Navigating Kayfabe in the Reality Era.

dolph ziggler

This article originally appeared in Calling Spots Issue 21. Republished with permission.

The dwindling amount of old-timers still alive that experienced the territories of the ’50s, ’60s, ’70s and even ’80s tend to look back on making towns with fondness, when wrestling was still considered by the masses to be “real”, so much so that even many rookies making their debuts at that time weren’t “smartened up” until after they climbed through the ropes.

The Attitude era that dominated the latter part of the 1990s will be remembered as the heyday of “sports entertainment” when anything could happen and often did. When the WWE “got the F out” in 2002 it took with it outrageous shenanigans such as DX invading WCW, Alundra Blayze dumping the WWE Women’s Championship in a trash can and Sable parading around the ring in hand print pasties, making way for the PG era in which John Cena and his candy-coloured merchandise reigned supreme.

Now, with social media and the WWE Network, it seems kayfabe is almost non-existent and Superstars have to strike a balance between making themselves available to fans on Twitter, Instagram and at meet and greets while attempting not to engage in any bad behaviour that might piss off sponsors. (Though there are still untouchables: Seth Rollins’ cheating dick pics were leaked early in 2015 before he became WWE Champion and when the new girlfriend he sent said pics to was revealed to be a Nazi-sympathiser later that year, she was promptly fired from her developmental deal while Rollins remained a dual champion. And although Hulk Hogan and Jimmy Snuka’s histories have been effectively erased from WWE, Legends who’ve behaved badly in the past but not since the company brought in the domestic violence, sexual assault and child abuse clause in their Wellness Policy, such as Scott Hall, are still decorated.)

Perhaps the most obvious example that we are living in the reality era of sports entertainment is Total Divas. What was first marketed as a glimpse into the unique careers of female professional wrestlers quickly devolved into your typical E! fare: 40 minutes of personal drama such as Brie Bella and Trinity’s husbands, Daniel Bryan and Jimmy Uso, respectively, taking issue with their sexy clothes, and Brie’s desire to start a family. The latest seasons seem like an attempt to rectify that and, in the midst of the #DivasRevolution, explore what it’s like to be a woman in a male-dominated industry.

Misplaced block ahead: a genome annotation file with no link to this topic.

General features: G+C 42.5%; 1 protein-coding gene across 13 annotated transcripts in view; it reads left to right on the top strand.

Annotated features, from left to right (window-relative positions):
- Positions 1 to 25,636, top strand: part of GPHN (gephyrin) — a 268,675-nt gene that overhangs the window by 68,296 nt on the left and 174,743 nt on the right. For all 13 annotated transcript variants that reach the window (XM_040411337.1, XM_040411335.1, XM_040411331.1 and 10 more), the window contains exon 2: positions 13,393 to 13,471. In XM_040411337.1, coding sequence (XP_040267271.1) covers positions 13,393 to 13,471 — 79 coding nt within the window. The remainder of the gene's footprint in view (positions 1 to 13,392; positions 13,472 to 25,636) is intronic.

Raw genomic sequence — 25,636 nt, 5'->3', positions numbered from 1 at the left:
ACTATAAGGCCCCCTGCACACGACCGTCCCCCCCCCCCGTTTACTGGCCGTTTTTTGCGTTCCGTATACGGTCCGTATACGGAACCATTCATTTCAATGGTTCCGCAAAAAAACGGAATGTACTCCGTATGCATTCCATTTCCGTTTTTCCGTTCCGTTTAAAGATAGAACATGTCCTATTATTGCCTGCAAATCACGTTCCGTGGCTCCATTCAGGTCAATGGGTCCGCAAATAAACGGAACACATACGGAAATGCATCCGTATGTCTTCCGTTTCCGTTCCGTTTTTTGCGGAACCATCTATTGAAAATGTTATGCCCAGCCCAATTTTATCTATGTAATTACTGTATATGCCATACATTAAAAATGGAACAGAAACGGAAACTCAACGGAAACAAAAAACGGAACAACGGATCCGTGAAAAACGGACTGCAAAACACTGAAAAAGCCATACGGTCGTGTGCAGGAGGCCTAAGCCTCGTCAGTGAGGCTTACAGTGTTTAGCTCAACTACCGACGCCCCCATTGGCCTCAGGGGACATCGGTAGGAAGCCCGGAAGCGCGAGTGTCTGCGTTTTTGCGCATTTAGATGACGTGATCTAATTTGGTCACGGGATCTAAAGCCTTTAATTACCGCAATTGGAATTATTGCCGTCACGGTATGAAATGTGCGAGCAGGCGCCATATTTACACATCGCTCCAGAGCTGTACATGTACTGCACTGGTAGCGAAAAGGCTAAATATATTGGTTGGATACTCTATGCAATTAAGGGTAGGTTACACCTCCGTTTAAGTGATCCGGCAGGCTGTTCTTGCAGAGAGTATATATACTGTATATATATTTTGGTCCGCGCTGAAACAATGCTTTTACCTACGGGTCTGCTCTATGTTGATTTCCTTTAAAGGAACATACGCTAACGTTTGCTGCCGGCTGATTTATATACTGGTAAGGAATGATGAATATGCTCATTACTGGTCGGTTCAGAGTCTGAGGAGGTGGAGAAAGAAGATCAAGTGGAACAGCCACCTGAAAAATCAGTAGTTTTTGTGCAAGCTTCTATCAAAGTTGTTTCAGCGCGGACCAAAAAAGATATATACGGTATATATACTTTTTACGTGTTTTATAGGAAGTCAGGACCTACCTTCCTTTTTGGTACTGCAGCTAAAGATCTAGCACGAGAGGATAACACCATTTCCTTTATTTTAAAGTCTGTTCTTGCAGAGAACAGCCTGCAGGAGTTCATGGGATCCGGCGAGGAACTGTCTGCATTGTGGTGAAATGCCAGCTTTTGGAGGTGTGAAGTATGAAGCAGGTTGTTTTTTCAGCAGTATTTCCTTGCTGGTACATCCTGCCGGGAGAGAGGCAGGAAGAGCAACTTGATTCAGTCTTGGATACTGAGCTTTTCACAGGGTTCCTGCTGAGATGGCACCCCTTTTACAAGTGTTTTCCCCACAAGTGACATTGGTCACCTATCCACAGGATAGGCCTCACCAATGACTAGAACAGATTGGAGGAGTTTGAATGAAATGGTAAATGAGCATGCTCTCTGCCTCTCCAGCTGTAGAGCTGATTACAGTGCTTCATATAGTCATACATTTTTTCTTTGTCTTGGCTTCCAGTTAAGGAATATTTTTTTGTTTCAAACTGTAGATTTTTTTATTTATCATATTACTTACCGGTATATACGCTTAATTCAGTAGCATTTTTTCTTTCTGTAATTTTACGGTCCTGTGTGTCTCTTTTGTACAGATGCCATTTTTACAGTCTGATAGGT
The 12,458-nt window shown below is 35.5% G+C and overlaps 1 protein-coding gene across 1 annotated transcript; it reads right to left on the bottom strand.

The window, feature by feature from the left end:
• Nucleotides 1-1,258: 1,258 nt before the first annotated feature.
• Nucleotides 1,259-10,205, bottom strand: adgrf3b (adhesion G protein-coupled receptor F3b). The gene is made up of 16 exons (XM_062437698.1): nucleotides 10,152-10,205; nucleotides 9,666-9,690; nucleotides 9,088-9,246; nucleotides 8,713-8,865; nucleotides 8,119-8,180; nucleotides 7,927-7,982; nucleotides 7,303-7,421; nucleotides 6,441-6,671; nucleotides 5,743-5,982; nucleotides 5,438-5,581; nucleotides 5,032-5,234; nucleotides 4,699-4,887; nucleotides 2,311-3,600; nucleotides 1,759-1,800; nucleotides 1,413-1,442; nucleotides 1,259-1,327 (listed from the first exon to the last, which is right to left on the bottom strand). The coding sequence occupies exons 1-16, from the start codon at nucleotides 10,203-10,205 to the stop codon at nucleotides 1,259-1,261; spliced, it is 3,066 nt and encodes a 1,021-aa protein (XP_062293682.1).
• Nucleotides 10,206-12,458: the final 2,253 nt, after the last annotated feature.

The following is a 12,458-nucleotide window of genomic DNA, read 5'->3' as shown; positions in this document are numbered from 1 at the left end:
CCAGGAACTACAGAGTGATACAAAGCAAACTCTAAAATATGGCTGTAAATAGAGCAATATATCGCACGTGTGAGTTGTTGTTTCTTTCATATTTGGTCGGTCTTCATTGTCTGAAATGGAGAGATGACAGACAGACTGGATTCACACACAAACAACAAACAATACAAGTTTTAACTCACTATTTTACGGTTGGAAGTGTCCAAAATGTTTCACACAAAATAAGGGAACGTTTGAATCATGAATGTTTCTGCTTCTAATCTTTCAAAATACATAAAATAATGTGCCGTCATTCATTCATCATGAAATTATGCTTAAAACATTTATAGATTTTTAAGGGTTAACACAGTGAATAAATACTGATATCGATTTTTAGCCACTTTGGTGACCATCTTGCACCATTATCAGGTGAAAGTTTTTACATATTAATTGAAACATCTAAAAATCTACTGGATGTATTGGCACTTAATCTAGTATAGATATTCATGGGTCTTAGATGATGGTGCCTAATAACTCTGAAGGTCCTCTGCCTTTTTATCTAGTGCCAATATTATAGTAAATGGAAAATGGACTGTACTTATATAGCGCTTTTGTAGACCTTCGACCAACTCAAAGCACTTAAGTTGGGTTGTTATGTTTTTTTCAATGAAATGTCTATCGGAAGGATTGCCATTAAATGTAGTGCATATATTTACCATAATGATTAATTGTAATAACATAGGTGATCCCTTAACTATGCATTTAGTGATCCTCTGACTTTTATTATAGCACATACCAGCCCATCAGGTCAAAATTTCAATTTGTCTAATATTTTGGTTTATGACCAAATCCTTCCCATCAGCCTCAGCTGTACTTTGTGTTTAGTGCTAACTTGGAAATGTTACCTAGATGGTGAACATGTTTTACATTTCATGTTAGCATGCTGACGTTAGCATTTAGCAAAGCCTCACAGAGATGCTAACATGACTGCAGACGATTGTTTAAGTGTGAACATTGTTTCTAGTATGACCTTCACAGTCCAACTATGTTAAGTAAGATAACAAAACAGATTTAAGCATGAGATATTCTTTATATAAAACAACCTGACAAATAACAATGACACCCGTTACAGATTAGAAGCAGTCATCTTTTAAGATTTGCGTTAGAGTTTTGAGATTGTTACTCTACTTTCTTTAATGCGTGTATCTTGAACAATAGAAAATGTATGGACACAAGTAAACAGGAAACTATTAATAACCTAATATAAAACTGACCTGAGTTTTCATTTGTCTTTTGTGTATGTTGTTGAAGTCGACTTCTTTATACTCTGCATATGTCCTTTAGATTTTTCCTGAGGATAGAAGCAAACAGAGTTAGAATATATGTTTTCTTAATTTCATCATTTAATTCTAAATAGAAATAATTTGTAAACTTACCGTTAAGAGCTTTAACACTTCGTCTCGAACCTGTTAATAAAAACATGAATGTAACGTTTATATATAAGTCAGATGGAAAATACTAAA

What’s also interesting about Total Divas is that it builds a fifth wall between kayfabe and the “scripted reality” of shows such as Keeping Up with the Kardashians and The Hills. In a profile on The Hills villains Spencer and Heidi Pratt in Complex magazine last year, “a talent manager who requested to remain anonymous” claimed that the show was “80 percent scripted”.

From that article:

The talent manager isn’t breaking news here—almost everyone who was on the show has admitted how fake it was. [Lauren] Conrad, [Brody] Jenner, Kristin Cavallari, Spencer, Heidi—they were actors on a show marketed as real life so that an audience could buy into a fantasy… On the final episode of The Hills, the fourth wall was broken, the camera panned out, and a street in the Hollywood Hills was revealed to be a movie set… [T]hat audience seem[ed] willing to accept the unreality of The Hills…”